BOOK CHAPTERS

  • Ivanenko, N. (2024). Words and word meanings In The Routledge Companion To English Studies/ by Constant Leung & Jo Lewkowicz. London, UK: Routledge (in publishing).
  • Ivanenko N. (2023). Development of civic education in Ukrainian universities: new challenges of modern realities in the conditions of the transformation of society. In Contemporary Education in Ukraine: Integration into the European Educational Space. Dnipro (pp. 387-412) DOI:36550/978-617-8245-57-3-20
  • Ivanenko N. (2019). Citizenship Education, Moral Fluency and Social and Political Future Challenges. In Polish-Jewish History, Culture, Values, and Education between Paradise and Inferno. Irvine, USA: Brown Walker Press (pp. 93-103)
  • Ivanenko N. (2014). Education Change, Transformation, Reforms – a Regional Overview. In N. Ivanenko (Edit.) Education in Eastern Europe and Eurasia. London: Bloomsbury (pp. 9-45)
  • Ivanenko N. (2013). Vulnerable Children in Ukraine and Educational Response. In M. Matsumoto (Edit.) Education and Disadvantaged Children and Young People. London: Bloomsbury (pp. 95-132)

JOURNAL ARTICLES

  1. Ivanenko, N. (2024). Challenges of Ukrainian Higher Education in Times of War. International Higher Education. The Boston College Centre for International Higher Education, 118, pp. 35-36 https://doi.org/10.36197/IHE.2024.118.17
  2. Ivanenko, N., Paska, T., Irkha, A. Rud, A., & Boguslavskas, L., (2024). The Role of Higher Education for Ensuring National Security in Ukraine. Futurity Education, 4(1), 210-237 https://doi.org/10.57125/FED.2024.03.25.11
  3. Leleka, T., Ivanenko, N., Demeshko, I., Kapitan T., & Demchenko, I. (2024). The Process of English Internationalization in the Ukrainian Educational Paradigm. Slavistica Vilnensis, 68(2), 76-89 doi:10.15388/SlavViln.2023.68(2).6
  4. Ivanenko, N., Rud, A., Hurbanska, A., Cheban, Y., & Syrtseva, S. (2024). Digitalization of Education of the Future – A Trend or a Requirement of the Time? Journal of Higher Education Theory and Practice24(2). DOI: https://doi.org/10.33423/jhetp.v24i2.6791
  5. Ivanenko, N. (2023). Civic character cultivation as a basic virtue within and beyond modern educational institutions. Academic Notes. Series Pedagogical sciences. Kropyvnytskyi, 209, 180-185 DOI: https://doi.org/10.36550/2415-7988-2022-1-209-180-185
  6. Rastrygina, A., Ivanenko, N. (2023). A Pedagogy of freedom as a viable basis for implementing gender equality in Ukraine’s educational institutions. International Review of Education, 69(1-2), 143-174. DOI: https://doi.org/10.1007/s11159-023-09995-9
  7. Ivanenko N., Biletska O., Hurbanska S., Hurbanska, A., & Kochmar, D. (2023). English language morphological neologisms reflecting the war in Ukraine. World Journal of English Language, 13(5), pp. 432-438    DOI: doi:http://dx.doi.org/10.5430/wjel.v13n5p432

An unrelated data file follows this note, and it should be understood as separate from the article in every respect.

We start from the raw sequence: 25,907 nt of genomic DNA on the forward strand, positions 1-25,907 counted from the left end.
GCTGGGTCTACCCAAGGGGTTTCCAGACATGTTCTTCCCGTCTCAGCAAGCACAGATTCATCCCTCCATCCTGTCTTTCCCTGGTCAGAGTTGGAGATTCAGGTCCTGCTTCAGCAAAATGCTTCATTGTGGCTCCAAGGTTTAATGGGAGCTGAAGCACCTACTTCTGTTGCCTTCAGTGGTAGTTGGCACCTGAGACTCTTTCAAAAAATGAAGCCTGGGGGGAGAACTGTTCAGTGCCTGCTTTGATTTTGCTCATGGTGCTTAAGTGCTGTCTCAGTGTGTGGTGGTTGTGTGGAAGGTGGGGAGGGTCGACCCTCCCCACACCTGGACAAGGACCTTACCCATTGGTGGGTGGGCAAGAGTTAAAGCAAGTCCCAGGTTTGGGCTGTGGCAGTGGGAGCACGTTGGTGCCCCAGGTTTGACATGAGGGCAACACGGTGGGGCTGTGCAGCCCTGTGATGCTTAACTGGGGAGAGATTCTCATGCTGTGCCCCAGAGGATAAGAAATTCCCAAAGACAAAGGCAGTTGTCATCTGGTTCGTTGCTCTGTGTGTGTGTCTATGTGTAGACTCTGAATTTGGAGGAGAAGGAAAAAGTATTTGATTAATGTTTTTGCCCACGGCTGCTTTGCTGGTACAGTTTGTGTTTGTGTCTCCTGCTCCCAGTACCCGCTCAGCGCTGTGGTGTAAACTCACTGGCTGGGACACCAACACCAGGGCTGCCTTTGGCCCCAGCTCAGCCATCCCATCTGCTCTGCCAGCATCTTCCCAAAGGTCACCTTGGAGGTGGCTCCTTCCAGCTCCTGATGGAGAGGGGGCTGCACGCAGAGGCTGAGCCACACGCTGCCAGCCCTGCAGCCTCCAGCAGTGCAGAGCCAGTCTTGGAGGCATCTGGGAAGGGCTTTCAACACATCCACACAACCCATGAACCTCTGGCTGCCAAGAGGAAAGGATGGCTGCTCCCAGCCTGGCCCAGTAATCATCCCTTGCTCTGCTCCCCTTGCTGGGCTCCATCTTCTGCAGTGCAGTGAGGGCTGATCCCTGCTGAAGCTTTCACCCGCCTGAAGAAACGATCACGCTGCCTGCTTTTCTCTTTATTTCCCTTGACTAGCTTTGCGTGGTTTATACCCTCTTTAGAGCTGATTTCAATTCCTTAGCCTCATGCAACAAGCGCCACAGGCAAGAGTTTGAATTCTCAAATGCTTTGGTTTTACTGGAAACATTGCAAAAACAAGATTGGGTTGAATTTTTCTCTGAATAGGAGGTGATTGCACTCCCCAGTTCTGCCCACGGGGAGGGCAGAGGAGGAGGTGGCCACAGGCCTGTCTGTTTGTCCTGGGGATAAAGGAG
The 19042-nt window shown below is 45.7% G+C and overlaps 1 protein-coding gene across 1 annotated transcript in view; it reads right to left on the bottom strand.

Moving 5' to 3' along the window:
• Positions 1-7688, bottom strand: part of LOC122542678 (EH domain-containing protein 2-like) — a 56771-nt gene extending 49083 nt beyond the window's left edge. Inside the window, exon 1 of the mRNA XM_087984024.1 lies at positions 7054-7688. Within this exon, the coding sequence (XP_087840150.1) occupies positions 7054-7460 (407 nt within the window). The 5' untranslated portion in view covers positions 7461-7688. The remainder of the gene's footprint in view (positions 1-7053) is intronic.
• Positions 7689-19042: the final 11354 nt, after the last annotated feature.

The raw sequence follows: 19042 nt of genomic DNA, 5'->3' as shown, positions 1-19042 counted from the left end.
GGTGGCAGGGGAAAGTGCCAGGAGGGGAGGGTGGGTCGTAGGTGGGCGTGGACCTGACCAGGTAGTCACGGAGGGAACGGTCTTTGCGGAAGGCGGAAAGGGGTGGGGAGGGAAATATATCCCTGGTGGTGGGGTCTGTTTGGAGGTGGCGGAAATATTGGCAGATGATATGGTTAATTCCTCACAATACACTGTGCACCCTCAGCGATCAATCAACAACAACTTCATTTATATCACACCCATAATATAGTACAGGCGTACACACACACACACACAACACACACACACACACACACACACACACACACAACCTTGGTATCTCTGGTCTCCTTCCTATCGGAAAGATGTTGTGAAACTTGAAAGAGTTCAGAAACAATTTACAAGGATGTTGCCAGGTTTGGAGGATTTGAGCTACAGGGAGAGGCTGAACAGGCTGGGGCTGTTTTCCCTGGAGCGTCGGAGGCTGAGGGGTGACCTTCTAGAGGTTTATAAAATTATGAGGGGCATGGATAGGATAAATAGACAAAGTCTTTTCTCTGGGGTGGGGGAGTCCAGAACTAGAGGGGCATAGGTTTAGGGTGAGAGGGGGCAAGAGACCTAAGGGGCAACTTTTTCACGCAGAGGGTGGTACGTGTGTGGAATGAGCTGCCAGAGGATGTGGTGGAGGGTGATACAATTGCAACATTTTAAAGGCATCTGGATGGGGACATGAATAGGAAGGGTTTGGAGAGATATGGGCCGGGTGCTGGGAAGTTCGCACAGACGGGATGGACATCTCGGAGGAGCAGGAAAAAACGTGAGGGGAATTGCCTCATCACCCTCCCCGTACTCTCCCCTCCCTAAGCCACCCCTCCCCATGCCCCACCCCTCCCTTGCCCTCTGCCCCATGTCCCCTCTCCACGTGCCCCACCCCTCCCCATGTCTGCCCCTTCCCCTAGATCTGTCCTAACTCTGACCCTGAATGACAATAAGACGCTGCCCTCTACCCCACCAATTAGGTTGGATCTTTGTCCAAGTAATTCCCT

8. Ivanenko, N., Boiko, A., Fedorchuk, L., Panchenko, I., & Marieiev, D. (2023). Development of educational policy in Ukraine in the context of European integration and digital transformation. Revista Eduweb, 17(2), 296-305 DOI: https://doi.org/10.46502/issn.1856-7576/2023.17.02.25
  9. Ivanenko, N.V., Gerasymenko,Yu. A., Kostenko, V.G. (2023). Innovative approaches to the modernization of philological education and science in Ukraine: a response to the challenges of wartime. Akademichni Vizii, (in Ukrainian). URL: https://academy-vision.org/index.php/av/article/view/281 DOI: http://dx.doi.org/10.5281/zenodo.7795088
  10. Ivanenko N. (2022). Phraseological units of the conceptual field MARRIAGE in the English picture of the world. Research Bulletin. Philological Sciences. Kropyvnytskyi: KOD, 202, pp. 140-146
  11. Bilous, O., Mishchenko, A., Datska, T., Ivanenko, N., Kit, L., Piankovska, I., and Vereshchak, Y. (2021). Modern linguistic technologies: strategy of teaching translation studies. Rupkatha Journal on Interdisciplinary Studies in Humanities, 13(4), pp. 1-12 DOI: http://dx.doi.org/21659/rupkatha.v13n4.65
  12. Leleka, T., Ivanenko, N., Moskalenko O., Herasymenko, L., Shevchuk L., Pidlubna, O. (2021). Angloamerican loanwords use in the Ukrainian student slang. Laplage em Revista, 7(Extra-D): University and science: possible dialogues. pp.163-174. DOI: http://dx.doi.org/24115/S2446-622020217Extra-D1081p.163-174
  13. Ivanenko N. (2021). Figurative and valuable component of the MARRIAGE concept. Trends in Science and Practice of Today. Ankara, Turkey, pp. 356-361
  14. Ivanenko N. (2021). Inclusive learning environment for students’ achievements and foreign language development. Priorities in the Development of Science and Education. Budapest, Hungary, pp.74-80
  15. Ivanenko N. (2021). The nominative field of the MARRIAGE concept and the analysis of the synonymous series of its key unit. Research Bulletin. Philological Sciences. Kropyvnytskyi: KOD, 193, pp 218-224 DOI: http://dx.doi.org/10.36550/2522-4077-2021-1-193-218-224
  16. Ivanenko N. (2020). Language intervention stages in project-based learning. Modern Trends in Foreign Language Professional Training in a Multicultural Space. Kyiv, pp. 249 – 255